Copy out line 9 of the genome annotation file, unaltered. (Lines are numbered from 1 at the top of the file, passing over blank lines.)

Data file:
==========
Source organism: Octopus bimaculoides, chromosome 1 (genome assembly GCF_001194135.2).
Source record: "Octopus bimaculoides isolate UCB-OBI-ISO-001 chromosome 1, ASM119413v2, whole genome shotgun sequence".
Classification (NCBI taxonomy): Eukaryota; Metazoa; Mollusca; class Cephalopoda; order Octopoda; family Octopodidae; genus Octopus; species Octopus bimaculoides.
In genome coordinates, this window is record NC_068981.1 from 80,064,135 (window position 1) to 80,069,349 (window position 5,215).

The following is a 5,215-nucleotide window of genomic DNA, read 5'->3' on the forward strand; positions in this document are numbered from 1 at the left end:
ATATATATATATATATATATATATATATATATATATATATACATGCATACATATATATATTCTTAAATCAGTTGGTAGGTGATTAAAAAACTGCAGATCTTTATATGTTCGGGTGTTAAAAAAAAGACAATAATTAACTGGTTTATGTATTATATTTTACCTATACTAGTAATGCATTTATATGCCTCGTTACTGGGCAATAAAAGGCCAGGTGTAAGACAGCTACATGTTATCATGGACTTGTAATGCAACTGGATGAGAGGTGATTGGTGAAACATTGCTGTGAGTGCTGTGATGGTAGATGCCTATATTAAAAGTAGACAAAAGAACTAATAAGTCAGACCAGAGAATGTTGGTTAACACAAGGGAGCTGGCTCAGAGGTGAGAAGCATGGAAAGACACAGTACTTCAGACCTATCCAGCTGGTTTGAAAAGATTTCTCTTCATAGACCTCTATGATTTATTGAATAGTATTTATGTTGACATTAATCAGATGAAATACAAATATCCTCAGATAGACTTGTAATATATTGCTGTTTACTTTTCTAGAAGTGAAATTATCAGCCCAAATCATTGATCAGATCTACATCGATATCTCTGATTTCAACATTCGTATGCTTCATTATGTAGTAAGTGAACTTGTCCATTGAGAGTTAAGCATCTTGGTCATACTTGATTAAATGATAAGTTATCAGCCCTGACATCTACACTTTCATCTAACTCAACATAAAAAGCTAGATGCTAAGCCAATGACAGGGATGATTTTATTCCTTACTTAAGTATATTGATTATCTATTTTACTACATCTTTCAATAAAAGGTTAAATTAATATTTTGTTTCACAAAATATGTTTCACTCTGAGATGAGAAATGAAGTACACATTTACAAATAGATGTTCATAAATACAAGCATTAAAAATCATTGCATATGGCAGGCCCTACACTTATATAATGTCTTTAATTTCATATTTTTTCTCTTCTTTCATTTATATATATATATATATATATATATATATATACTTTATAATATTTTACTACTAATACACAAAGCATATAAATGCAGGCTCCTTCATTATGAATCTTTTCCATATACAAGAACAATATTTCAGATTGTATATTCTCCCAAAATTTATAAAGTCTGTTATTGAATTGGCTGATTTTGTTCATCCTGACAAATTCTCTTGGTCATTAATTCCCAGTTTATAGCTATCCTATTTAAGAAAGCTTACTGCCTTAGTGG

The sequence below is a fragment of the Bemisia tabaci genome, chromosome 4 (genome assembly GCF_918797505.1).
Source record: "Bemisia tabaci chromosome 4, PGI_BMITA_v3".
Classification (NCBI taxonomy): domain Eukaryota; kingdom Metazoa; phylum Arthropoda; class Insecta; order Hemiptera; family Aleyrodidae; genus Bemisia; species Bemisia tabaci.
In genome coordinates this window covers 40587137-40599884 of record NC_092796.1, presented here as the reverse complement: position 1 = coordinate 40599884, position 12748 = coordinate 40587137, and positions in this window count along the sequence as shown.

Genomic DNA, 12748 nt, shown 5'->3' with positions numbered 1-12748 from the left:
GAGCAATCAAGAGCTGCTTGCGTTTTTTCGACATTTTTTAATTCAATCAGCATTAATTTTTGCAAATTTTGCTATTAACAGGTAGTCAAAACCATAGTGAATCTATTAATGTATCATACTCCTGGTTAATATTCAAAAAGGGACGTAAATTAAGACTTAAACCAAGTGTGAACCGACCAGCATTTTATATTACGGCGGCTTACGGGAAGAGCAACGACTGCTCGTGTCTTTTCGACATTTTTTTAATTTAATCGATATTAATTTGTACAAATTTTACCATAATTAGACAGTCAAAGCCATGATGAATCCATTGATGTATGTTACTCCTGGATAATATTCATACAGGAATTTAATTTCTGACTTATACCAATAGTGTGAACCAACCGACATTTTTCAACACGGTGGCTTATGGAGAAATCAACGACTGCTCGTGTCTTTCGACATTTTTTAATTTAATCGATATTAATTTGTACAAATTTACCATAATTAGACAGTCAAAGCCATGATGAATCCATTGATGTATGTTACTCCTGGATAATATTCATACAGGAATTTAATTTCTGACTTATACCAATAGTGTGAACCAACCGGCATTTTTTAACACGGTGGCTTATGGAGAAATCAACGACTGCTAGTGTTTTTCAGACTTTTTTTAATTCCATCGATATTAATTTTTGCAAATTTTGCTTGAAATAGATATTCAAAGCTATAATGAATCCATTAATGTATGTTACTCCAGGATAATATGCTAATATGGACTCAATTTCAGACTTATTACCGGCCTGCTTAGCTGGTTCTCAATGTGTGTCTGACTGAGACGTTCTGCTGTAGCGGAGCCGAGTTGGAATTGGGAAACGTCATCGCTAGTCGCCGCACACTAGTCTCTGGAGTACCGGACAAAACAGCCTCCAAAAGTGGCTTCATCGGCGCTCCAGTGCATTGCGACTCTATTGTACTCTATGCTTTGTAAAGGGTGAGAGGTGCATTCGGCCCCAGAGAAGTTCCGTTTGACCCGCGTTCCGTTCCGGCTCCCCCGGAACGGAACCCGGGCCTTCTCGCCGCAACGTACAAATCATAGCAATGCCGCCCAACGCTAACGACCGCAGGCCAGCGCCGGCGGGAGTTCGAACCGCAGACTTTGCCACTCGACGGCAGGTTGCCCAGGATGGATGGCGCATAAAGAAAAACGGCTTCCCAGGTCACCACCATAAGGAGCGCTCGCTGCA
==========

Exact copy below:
Classification (NCBI taxonomy): domain Eukaryota; kingdom Metazoa; phylum Arthropoda; class Insecta; order Hemiptera; family Aleyrodidae; genus Bemisia; species Bemisia tabaci.